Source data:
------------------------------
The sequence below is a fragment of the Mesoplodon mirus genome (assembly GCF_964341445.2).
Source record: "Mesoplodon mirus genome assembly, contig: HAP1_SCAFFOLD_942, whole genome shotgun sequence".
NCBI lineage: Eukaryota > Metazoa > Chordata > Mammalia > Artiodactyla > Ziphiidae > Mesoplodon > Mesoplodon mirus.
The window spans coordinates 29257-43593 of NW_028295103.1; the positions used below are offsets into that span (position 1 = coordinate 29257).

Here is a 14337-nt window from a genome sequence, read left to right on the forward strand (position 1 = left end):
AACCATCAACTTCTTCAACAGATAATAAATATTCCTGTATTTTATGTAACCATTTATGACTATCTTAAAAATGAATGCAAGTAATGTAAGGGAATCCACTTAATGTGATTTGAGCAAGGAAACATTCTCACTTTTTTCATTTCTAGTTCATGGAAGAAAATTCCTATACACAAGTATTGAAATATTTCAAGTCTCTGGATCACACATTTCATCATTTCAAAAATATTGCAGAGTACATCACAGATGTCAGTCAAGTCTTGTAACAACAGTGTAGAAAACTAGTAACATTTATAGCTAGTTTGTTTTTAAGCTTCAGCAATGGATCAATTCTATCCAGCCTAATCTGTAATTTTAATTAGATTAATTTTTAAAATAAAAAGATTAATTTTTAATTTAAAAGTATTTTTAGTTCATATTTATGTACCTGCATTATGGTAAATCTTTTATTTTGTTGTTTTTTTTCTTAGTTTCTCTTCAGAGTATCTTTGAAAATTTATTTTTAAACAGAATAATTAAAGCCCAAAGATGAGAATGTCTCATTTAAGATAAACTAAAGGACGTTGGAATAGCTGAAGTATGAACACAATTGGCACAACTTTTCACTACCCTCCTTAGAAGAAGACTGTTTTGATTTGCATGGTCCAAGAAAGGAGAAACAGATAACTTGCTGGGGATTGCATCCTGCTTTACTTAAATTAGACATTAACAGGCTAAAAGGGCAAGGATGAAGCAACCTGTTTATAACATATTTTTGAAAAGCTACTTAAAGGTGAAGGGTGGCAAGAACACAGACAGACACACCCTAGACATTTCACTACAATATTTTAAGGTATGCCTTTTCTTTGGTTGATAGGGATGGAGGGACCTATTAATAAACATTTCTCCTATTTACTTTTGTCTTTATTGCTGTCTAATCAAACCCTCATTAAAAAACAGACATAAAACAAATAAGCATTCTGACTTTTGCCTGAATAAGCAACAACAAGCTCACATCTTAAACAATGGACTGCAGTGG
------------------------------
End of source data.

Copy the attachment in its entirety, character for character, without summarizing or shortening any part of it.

The sequence below is a fragment of the Mesoplodon mirus genome (assembly GCF_964341445.2).
Source record: "Mesoplodon mirus genome assembly, contig: HAP1_SCAFFOLD_942, whole genome shotgun sequence".
NCBI lineage: Eukaryota > Metazoa > Chordata > Mammalia > Artiodactyla > Ziphiidae > Mesoplodon > Mesoplodon mirus.
The window spans coordinates 29257-43593 of NW_028295103.1; the positions used below are offsets into that span (position 1 = coordinate 29257).

Here is a 14337-nt window from a genome sequence, read left to right on the forward strand (position 1 = left end):
AACCATCAACTTCTTCAACAGATAATAAATATTCCTGTATTTTATGTAACCATTTATGACTATCTTAAAAATGAATGCAAGTAATGTAAGGGAATCCACTTAATGTGATTTGAGCAAGGAAACATTCTCACTTTTTTCATTTCTAGTTCATGGAAGAAAATTCCTATACACAAGTATTGAAATATTTCAAGTCTCTGGATCACACATTTCATCATTTCAAAAATATTGCAGAGTACATCACAGATGTCAGTCAAGTCTTGTAACAACAGTGTAGAAAACTAGTAACATTTATAGCTAGTTTGTTTTTAAGCTTCAGCAATGGATCAATTCTATCCAGCCTAATCTGTAATTTTAATTAGATTAATTTTTAAAATAAAAAGATTAATTTTTAATTTAAAAGTATTTTTAGTTCATATTTATGTACCTGCATTATGGTAAATCTTTTATTTTGTTGTTTTTTTTCTTAGTTTCTCTTCAGAGTATCTTTGAAAATTTATTTTTAAACAGAATAATTAAAGCCCAAAGATGAGAATGTCTCATTTAAGATAAACTAAAGGACGTTGGAATAGCTGAAGTATGAACACAATTGGCACAACTTTTCACTACCCTCCTTAGAAGAAGACTGTTTTGATTTGCATGGTCCAAGAAAGGAGAAACAGATAACTTGCTGGGGATTGCATCCTGCTTTACTTAAATTAGACATTAACAGGCTAAAAGGGCAAGGATGAAGCAACCTGTTTATAACATATTTTTGAAAAGCTACTTAAAGGTGAAGGGTGGCAAGAACACAGACAGACACACCCTAGACATTTCACTACAATATTTTAAGGTATGCCTTTTCTTTGGTTGATAGGGATGGAGGGACCTATTAATAAACATTTCTCCTATTTACTTTTGTCTTTATTGCTGTCTAATCAAACCCTCATTAAAAAACAGACATAAAACAAATAAGCATTCTGACTTTTGCCTGAATAAGCAACAACAAGCTCACATCTTAAACAATGGACTGCAGTGG